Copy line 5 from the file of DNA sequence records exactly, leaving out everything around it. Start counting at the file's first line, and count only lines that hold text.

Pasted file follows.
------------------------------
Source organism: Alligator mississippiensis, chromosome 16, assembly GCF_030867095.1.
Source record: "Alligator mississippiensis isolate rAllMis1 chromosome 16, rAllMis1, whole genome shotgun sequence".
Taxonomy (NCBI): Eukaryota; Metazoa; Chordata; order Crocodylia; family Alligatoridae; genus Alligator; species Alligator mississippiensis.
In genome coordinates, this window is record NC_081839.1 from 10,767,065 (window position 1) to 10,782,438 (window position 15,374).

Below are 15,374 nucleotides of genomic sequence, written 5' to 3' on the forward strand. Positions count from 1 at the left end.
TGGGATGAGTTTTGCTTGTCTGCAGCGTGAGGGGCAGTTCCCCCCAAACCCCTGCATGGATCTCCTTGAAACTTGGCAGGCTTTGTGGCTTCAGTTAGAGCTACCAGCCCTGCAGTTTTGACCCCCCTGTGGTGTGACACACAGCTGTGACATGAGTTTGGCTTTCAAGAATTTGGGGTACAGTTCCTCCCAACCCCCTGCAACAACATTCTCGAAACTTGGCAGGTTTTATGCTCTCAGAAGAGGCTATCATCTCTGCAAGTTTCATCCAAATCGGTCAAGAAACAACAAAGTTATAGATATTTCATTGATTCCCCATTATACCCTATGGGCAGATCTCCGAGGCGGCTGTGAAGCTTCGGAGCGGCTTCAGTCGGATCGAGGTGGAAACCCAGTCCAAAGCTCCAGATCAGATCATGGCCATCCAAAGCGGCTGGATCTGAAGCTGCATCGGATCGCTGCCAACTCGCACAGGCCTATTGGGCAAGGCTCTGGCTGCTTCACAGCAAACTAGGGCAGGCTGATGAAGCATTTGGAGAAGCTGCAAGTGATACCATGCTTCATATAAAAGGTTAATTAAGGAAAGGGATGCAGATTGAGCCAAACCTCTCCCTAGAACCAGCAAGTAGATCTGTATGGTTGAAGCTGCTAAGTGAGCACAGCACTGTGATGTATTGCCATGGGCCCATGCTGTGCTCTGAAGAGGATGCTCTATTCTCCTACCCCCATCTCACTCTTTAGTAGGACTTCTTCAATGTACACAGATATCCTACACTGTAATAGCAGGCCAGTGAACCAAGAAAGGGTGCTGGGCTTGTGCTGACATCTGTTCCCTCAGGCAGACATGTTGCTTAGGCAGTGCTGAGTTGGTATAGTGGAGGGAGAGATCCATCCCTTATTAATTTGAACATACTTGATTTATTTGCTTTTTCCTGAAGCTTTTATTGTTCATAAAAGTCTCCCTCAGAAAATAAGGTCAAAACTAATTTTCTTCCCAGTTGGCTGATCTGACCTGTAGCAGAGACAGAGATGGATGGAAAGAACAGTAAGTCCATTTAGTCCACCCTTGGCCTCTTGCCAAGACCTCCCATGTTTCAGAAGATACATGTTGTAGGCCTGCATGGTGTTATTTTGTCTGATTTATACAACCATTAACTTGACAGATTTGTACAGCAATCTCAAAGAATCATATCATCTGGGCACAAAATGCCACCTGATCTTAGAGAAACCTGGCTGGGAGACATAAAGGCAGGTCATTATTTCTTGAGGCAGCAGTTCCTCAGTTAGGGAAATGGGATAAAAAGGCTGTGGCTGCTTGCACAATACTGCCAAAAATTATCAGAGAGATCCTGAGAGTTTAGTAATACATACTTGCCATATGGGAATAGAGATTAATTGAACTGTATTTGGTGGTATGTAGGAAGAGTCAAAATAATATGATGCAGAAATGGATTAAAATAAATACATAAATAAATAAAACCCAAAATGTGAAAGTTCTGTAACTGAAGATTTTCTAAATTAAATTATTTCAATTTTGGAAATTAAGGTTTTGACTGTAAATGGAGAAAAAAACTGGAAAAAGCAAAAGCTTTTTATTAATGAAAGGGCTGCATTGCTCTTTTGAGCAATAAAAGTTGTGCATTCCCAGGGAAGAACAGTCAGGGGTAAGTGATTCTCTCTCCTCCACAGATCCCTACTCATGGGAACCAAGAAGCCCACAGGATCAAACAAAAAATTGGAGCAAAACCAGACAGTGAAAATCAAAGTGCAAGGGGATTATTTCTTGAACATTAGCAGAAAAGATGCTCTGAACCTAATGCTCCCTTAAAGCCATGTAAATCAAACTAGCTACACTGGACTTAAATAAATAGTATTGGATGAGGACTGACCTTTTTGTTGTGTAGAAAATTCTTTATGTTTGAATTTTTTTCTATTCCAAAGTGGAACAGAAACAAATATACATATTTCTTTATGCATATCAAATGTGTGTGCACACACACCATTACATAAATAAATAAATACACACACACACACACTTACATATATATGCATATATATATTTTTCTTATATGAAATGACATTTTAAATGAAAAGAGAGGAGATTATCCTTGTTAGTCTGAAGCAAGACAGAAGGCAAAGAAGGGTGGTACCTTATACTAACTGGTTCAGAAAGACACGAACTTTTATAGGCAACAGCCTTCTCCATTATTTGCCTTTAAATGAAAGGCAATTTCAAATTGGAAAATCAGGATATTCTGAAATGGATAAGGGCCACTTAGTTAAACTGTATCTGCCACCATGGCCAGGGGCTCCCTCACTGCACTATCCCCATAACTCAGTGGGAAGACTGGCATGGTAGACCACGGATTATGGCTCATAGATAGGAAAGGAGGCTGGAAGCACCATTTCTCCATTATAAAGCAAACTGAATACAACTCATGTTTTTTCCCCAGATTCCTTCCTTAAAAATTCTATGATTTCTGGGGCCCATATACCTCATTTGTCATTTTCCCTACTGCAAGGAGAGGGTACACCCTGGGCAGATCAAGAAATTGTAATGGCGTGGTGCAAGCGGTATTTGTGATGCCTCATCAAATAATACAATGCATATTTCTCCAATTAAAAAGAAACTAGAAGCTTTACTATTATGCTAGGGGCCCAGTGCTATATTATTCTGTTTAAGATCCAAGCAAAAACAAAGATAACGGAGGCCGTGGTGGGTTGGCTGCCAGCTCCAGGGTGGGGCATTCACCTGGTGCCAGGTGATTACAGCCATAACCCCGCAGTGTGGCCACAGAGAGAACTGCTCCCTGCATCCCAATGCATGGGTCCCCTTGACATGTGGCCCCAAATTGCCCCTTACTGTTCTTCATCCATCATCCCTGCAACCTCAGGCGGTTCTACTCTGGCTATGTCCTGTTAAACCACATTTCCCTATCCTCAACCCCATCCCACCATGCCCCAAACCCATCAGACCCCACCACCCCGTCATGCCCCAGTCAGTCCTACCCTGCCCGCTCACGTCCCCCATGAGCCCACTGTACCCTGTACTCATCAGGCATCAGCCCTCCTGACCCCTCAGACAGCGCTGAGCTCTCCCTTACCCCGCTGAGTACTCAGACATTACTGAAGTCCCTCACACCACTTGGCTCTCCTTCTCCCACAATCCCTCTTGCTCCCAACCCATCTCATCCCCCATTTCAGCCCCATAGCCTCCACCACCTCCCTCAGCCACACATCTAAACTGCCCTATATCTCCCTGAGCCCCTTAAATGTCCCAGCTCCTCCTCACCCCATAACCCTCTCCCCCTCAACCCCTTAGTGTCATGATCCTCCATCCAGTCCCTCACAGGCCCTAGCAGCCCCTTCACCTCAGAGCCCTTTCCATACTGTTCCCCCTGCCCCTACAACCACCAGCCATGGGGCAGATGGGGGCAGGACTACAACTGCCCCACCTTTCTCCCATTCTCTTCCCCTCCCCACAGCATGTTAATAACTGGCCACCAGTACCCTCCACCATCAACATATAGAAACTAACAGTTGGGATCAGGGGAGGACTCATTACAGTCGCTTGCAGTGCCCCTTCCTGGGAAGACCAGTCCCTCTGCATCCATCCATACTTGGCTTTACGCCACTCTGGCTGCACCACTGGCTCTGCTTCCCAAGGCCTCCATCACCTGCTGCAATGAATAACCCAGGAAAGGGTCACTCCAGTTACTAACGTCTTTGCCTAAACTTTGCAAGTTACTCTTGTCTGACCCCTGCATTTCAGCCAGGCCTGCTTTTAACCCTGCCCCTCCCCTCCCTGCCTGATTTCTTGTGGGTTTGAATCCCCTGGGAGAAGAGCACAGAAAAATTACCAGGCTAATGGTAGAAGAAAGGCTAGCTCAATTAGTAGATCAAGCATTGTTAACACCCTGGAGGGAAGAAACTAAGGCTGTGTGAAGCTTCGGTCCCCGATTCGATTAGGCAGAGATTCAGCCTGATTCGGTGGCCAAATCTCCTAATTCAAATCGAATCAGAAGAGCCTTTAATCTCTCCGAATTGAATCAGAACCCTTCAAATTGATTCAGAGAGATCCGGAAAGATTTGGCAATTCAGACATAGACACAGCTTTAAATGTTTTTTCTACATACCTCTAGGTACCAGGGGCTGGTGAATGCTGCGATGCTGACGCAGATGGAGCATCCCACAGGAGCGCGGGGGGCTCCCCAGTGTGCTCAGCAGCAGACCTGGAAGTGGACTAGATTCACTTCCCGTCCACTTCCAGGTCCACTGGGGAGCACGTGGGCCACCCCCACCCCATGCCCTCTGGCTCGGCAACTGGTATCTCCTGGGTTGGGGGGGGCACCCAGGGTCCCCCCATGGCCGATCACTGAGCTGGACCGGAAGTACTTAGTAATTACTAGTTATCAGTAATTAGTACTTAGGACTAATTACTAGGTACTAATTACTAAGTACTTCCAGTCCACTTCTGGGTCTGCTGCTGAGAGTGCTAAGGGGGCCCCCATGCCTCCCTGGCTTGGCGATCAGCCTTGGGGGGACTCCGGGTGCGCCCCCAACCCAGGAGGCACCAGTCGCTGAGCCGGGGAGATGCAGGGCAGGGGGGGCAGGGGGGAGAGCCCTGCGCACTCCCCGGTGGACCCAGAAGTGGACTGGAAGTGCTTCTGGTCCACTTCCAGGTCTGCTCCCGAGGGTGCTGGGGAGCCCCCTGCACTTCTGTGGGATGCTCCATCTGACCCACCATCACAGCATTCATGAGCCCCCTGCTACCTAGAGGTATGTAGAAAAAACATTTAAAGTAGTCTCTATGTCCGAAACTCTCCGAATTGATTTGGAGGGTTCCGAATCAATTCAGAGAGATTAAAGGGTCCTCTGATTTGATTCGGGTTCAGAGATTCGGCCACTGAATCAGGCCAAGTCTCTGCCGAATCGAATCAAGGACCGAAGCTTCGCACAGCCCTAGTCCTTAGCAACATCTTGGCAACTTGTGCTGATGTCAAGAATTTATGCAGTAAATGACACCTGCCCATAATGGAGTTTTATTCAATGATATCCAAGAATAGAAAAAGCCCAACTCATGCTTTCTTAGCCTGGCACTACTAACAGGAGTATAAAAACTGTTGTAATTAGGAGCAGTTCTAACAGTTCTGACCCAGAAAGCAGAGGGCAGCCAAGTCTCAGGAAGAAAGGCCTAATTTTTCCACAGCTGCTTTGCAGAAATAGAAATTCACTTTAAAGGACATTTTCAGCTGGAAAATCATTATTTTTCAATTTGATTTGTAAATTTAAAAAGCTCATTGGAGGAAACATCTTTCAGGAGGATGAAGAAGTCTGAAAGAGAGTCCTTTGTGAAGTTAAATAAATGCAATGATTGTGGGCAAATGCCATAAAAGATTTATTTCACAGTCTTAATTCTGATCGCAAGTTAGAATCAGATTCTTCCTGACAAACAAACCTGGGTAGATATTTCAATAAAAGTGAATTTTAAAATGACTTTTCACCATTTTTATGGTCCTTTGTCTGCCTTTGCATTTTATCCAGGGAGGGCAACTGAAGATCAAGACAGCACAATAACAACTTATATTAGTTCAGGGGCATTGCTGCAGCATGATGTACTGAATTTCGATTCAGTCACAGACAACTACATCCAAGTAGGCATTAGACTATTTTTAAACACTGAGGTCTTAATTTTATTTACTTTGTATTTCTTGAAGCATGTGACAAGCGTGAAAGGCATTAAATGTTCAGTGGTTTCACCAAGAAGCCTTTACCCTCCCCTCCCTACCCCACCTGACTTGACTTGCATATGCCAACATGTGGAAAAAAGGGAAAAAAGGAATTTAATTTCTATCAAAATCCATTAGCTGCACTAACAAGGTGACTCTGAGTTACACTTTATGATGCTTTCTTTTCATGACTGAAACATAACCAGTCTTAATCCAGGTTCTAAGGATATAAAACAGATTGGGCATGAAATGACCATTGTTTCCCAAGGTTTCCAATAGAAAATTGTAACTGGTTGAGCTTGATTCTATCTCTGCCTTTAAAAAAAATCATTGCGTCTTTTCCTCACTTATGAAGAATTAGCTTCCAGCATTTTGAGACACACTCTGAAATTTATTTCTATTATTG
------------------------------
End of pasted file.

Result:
Below are 15,374 nucleotides of genomic sequence, written 5' to 3' on the forward strand. Positions count from 1 at the left end.